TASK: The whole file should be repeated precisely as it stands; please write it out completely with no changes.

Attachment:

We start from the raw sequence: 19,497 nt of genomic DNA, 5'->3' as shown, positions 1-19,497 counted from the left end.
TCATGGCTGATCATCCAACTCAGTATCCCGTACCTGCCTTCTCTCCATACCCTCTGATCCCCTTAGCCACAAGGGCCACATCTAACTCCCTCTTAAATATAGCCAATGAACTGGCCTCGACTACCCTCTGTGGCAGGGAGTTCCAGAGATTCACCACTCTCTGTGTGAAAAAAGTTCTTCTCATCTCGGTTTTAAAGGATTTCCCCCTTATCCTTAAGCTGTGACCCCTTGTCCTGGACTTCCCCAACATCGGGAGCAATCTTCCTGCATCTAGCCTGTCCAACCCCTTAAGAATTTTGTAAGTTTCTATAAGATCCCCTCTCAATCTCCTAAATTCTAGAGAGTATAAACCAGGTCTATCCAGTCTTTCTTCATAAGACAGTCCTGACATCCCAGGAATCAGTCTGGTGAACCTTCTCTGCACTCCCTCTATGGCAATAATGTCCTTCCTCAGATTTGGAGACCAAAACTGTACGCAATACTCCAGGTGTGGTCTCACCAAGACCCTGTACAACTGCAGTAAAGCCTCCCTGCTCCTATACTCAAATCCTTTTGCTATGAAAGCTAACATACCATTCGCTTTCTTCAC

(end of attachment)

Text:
We start from the raw sequence: 19,497 nt of genomic DNA, 5'->3' as shown, positions 1-19,497 counted from the left end.
TCATGGCTGATCATCCAACTCAGTATCCCGTACCTGCCTTCTCTCCATACCCTCTGATCCCCTTAGCCACAAGGGCCACATCTAACTCCCTCTTAAATATAGCCAATGAACTGGCCTCGACTACCCTCTGTGGCAGGGAGTTCCAGAGATTCACCACTCTCTGTGTGAAAAAAGTTCTTCTCATCTCGGTTTTAAAGGATTTCCCCCTTATCCTTAAGCTGTGACCCCTTGTCCTGGACTTCCCCAACATCGGGAGCAATCTTCCTGCATCTAGCCTGTCCAACCCCTTAAGAATTTTGTAAGTTTCTATAAGATCCCCTCTCAATCTCCTAAATTCTAGAGAGTATAAACCAGGTCTATCCAGTCTTTCTTCATAAGACAGTCCTGACATCCCAGGAATCAGTCTGGTGAACCTTCTCTGCACTCCCTCTATGGCAATAATGTCCTTCCTCAGATTTGGAGACCAAAACTGTACGCAATACTCCAGGTGTGGTCTCACCAAGACCCTGTACAACTGCAGTAAAGCCTCCCTGCTCCTATACTCAAATCCTTTTGCTATGAAAGCTAACATACCATTCGCTTTCTTCAC